Canadian immigrant labour market outcomes were improving before COVID

A recent Statistics Canada report examines how immigrant employment rates and wages compared to Canadian-born workers over the past two decades.

Before the pandemic, labour market performance gaps between Canadians and immigrants were either closing or remaining steady.

In a recent report, Statistics Canada compared immigrant and Canadian employment and wages between 2000 and 2019. They found the outcomes differed depending on which outcome they were measuring, gender, and years in Canada. The study looked at employment rate, that is instances of employment, as well as weekly wages of men and women ages 25 to 54.

Immigrant men who had been in Canada for less than 10 years were getting jobs at a faster rate than Canadian-born men during the study period. The relative employment rate of immigrant women who had been in Canada for less than five years also improved slightly.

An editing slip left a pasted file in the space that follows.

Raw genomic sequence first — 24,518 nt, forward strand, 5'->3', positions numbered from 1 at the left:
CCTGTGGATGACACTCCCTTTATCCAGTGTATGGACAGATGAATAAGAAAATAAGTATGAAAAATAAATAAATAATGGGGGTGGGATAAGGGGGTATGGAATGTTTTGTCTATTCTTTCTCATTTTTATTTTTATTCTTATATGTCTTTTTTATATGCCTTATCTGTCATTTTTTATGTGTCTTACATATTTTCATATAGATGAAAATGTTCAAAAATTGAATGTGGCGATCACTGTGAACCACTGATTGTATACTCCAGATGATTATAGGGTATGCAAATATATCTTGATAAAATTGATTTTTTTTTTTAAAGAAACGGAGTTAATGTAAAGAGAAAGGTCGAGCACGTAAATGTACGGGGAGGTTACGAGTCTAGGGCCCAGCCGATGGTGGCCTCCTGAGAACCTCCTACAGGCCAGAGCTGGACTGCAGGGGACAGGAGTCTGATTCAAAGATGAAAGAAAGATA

The earnings gap between immigrant and Canadian-born workers with similar socioeconomic characteristics widened between 2000 and 2015. There was some improvement in the earnings gap for both men and women in the subsequent study years. The improvements could be due to the rising demand for labour in the late 2010s.

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